The guide may ask them who they think this jacket belonged to. Does it look like a normal piece of clothing? They may be asked to further examine the information on the jacket and make Image out what kind of people would wear such uniforms. Learners are required to qualify their answers with the information they find written on the panel.
The ghetto section illustrates evidence of the inhumane conditions to which Jews were subjected. The learners then examine the pictures of the children, and answer the question why the children are sitting along the pavement? Where are their parents? Why do the people look miserable? What thing do the pictures not tell us?
Through viewing these primary and secondary sources the young people can hopefully comprehend the types and consequences of the choices people make, whether through apathy or voluntary action. The image of people scrubbing the pavements while others are watching hopefully prompts them into thinking around this.
At the end of the programme, both educators and the learners are asked to ill in evaluation forms. In as much as we are trying to teach our learners to best understand the Holocaust, we certainly do not want to leave them with the impression that this history only reveals the perpetrators story and leaves the Jews as hopeless victims or as Paul Simons puts it: "as passive objects of persecution...only to be brutalised, humiliated and murdered..."10 We want them to know that the Jews had a sense of agency despite the gruesome circumstances in which they found themselves. Their resistance can be seen in the art and musical sources, and the testimonies of the partisans.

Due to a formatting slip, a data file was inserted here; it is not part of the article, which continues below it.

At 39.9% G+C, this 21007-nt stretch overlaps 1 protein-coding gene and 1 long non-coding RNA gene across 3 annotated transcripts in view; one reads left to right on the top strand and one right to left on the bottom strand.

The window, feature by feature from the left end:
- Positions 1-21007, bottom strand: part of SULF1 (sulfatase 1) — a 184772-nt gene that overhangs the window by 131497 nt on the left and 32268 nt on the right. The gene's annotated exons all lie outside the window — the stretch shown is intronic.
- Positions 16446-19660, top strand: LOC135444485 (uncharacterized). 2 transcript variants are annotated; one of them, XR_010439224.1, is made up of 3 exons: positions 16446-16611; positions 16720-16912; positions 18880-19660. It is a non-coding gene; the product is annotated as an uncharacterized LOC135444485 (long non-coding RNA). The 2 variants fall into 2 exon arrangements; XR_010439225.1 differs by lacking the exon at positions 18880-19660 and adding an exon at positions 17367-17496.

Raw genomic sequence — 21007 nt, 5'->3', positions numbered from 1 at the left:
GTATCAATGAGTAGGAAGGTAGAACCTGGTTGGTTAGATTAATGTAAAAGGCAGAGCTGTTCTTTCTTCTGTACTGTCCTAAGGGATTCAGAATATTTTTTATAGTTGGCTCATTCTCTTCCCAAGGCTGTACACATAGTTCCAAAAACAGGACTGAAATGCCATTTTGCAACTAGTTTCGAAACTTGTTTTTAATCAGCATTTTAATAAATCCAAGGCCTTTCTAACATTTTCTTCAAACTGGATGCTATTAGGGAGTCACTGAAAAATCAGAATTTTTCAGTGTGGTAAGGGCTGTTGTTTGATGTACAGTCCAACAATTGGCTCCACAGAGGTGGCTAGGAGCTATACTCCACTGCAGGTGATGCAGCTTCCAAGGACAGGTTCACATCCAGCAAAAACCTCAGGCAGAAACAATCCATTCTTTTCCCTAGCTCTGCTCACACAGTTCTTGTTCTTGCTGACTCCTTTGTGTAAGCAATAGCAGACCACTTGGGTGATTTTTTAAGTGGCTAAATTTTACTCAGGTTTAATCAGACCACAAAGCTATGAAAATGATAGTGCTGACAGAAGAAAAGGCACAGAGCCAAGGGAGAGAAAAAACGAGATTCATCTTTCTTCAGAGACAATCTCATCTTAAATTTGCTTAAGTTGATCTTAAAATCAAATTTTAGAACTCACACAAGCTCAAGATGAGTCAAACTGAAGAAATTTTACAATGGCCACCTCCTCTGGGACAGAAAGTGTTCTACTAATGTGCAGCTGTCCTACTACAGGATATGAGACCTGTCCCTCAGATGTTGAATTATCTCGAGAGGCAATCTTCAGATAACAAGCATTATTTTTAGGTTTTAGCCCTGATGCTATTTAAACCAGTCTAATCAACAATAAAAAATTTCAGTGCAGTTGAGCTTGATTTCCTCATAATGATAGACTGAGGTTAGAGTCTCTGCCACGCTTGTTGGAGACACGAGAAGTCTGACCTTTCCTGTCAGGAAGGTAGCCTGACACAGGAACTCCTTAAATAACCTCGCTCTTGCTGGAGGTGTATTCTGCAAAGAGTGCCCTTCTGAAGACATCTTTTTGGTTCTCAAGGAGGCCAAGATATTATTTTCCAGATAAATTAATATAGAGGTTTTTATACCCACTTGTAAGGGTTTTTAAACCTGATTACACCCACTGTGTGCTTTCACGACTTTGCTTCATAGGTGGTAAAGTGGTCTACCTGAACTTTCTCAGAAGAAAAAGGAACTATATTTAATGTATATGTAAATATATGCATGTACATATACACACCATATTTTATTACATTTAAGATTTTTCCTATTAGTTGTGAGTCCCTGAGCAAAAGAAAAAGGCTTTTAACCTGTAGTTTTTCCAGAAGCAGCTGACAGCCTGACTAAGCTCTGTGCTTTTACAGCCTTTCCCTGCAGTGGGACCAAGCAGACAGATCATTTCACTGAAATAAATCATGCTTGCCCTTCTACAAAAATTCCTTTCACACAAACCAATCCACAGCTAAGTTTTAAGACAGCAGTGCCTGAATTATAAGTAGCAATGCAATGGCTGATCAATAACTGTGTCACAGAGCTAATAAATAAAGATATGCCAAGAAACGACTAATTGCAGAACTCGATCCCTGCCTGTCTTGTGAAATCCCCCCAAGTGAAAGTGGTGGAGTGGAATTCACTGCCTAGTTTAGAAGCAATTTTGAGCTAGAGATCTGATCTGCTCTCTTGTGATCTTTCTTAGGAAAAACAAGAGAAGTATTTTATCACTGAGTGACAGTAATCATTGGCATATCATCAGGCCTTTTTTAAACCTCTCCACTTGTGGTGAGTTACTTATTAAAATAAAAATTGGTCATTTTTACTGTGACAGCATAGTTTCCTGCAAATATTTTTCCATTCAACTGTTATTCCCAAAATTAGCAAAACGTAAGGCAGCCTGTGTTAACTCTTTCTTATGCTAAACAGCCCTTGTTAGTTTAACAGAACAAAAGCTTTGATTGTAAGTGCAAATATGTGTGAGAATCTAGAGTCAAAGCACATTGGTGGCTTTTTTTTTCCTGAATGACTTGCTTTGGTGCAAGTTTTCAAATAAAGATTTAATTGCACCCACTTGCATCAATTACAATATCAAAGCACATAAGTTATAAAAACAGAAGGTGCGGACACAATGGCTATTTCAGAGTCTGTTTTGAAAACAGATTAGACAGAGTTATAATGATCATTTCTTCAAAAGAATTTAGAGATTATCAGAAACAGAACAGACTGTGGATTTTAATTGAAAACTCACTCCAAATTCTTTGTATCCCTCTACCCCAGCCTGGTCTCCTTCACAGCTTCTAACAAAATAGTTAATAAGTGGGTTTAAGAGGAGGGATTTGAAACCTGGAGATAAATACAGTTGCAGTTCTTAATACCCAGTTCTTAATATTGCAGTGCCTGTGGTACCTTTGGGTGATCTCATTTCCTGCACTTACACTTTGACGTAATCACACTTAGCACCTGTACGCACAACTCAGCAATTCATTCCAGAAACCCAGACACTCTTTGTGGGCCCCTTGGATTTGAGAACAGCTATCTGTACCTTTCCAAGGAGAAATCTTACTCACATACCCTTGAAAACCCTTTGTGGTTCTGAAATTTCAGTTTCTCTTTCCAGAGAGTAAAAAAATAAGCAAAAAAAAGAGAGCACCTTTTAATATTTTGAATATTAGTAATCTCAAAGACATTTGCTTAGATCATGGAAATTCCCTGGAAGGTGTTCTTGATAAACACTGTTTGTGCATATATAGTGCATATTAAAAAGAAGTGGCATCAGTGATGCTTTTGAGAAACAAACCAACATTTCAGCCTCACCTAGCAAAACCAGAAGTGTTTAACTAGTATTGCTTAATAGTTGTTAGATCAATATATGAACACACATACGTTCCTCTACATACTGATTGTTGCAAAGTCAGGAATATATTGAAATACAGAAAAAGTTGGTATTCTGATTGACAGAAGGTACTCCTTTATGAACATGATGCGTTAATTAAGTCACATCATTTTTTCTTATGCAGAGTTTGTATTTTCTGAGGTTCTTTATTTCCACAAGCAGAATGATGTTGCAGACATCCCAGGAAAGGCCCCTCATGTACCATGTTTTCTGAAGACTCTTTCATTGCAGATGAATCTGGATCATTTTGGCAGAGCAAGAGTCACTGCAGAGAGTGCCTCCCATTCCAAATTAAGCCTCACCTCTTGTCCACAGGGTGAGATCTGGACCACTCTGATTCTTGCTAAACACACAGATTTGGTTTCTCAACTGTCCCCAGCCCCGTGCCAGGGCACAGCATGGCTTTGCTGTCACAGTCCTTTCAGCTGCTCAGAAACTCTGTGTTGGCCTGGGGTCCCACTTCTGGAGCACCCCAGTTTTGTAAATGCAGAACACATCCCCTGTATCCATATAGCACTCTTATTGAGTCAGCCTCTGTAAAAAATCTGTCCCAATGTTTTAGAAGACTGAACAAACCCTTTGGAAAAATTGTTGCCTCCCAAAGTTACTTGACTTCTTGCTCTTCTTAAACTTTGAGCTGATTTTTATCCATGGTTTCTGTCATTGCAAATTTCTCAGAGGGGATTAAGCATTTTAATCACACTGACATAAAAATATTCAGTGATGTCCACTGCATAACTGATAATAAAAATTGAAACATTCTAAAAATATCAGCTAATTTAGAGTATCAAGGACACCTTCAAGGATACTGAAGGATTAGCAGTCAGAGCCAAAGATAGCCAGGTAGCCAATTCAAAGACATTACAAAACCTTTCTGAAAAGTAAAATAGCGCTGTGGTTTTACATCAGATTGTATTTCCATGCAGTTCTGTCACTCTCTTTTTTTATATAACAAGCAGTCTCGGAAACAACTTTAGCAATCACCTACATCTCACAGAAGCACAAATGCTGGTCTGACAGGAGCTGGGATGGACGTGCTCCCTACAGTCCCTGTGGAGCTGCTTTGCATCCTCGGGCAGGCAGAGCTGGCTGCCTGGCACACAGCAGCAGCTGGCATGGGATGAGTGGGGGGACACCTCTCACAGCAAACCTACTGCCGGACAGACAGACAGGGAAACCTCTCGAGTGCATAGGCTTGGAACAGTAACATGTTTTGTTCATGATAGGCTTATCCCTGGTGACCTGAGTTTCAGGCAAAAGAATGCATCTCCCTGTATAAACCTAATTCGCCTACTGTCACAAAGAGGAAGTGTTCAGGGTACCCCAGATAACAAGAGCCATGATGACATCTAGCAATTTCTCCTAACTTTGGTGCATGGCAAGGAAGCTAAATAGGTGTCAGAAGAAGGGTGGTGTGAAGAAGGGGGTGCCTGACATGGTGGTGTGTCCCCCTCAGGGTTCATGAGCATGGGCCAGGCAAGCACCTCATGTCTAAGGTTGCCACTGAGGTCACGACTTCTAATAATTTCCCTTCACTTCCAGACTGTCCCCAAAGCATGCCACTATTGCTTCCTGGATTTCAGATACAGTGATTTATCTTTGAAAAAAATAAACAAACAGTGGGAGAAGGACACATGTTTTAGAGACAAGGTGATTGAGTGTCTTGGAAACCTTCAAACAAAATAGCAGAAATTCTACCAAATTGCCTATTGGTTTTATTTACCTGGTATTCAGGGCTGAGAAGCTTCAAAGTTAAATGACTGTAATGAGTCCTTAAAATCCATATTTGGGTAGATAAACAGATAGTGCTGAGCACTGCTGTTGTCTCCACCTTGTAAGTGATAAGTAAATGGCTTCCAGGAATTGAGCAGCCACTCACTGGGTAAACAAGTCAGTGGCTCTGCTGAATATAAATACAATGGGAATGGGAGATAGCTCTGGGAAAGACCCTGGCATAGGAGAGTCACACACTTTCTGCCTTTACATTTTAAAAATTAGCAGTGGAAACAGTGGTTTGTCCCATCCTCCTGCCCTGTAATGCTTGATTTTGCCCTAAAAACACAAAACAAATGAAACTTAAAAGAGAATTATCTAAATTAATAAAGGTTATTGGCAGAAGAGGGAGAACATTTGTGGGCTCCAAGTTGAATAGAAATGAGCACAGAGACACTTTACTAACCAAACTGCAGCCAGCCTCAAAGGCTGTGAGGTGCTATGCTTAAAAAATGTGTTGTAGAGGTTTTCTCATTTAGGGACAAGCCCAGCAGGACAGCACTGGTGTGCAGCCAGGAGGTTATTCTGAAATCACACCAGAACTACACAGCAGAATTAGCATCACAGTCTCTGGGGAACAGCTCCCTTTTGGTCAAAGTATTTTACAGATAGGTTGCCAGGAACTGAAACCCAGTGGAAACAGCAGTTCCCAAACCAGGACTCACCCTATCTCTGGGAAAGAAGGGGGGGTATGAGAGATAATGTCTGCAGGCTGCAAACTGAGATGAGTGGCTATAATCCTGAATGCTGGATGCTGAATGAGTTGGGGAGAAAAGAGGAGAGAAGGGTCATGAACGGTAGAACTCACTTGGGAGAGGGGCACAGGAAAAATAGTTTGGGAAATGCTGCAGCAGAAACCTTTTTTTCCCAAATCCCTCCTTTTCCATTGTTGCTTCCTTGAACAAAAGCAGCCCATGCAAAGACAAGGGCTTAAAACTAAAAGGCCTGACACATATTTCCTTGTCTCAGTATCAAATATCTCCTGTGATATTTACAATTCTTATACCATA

While we can never be certain what long-term impact the study of the Holocaust has on the teenagers we teach (as we do not yet have a system that follows them up after they leave school) I would like to concur with other Holocaust educators who equally affirm that "the Holocaust does provide a model of inhumanity"11, and it is entirely up to us to find ways of bringing it opposite to life to act as an inspiration to positive action that is beneficial for all societies. In doing this we are hoping to develop young people who are ethical actors in society. This is what one learner from Camps Bay High had to say about our programme: